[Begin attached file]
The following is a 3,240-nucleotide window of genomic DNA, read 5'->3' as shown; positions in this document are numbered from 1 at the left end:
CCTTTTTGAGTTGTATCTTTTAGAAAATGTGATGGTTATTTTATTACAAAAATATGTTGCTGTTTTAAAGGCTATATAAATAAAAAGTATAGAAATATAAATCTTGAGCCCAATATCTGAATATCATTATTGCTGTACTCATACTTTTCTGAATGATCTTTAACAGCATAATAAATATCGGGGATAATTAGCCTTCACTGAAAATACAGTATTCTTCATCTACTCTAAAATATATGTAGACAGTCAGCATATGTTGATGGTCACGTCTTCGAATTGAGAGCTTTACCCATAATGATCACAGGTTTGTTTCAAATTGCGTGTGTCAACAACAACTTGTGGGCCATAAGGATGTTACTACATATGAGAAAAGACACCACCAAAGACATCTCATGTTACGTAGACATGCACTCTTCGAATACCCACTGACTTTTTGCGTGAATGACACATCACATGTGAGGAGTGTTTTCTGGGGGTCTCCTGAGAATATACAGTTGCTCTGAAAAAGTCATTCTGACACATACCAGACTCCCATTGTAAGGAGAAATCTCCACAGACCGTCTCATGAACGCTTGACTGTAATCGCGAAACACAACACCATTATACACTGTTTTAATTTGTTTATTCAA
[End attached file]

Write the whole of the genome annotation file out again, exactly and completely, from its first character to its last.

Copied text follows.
The following is a 3,240-nucleotide window of genomic DNA, read 5'->3' as shown; positions in this document are numbered from 1 at the left end:
CCTTTTTGAGTTGTATCTTTTAGAAAATGTGATGGTTATTTTATTACAAAAATATGTTGCTGTTTTAAAGGCTATATAAATAAAAAGTATAGAAATATAAATCTTGAGCCCAATATCTGAATATCATTATTGCTGTACTCATACTTTTCTGAATGATCTTTAACAGCATAATAAATATCGGGGATAATTAGCCTTCACTGAAAATACAGTATTCTTCATCTACTCTAAAATATATGTAGACAGTCAGCATATGTTGATGGTCACGTCTTCGAATTGAGAGCTTTACCCATAATGATCACAGGTTTGTTTCAAATTGCGTGTGTCAACAACAACTTGTGGGCCATAAGGATGTTACTACATATGAGAAAAGACACCACCAAAGACATCTCATGTTACGTAGACATGCACTCTTCGAATACCCACTGACTTTTTGCGTGAATGACACATCACATGTGAGGAGTGTTTTCTGGGGGTCTCCTGAGAATATACAGTTGCTCTGAAAAAGTCATTCTGACACATACCAGACTCCCATTGTAAGGAGAAATCTCCACAGACCGTCTCATGAACGCTTGACTGTAATCGCGAAACACAACACCATTATACACTGTTTTAATTTGTTTATTCAA